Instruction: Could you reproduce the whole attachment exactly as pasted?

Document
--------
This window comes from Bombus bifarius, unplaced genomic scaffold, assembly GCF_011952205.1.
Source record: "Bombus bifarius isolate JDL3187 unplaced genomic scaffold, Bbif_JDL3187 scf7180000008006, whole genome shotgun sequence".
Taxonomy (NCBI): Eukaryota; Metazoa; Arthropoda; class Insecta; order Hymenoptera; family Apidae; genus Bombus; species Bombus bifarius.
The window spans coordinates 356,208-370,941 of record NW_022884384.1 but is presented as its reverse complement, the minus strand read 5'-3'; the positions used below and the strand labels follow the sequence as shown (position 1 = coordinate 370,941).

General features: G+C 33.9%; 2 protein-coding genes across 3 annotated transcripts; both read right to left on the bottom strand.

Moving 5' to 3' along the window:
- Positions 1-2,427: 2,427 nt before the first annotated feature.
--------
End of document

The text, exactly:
This window comes from Bombus bifarius, unplaced genomic scaffold, assembly GCF_011952205.1.
Source record: "Bombus bifarius isolate JDL3187 unplaced genomic scaffold, Bbif_JDL3187 scf7180000008006, whole genome shotgun sequence".
Taxonomy (NCBI): Eukaryota; Metazoa; Arthropoda; class Insecta; order Hymenoptera; family Apidae; genus Bombus; species Bombus bifarius.
The window spans coordinates 356,208-370,941 of record NW_022884384.1 but is presented as its reverse complement, the minus strand read 5'-3'; the positions used below and the strand labels follow the sequence as shown (position 1 = coordinate 370,941).

General features: G+C 33.9%; 2 protein-coding genes across 3 annotated transcripts; both read right to left on the bottom strand.

Moving 5' to 3' along the window:
- Positions 1-2,427: 2,427 nt before the first annotated feature.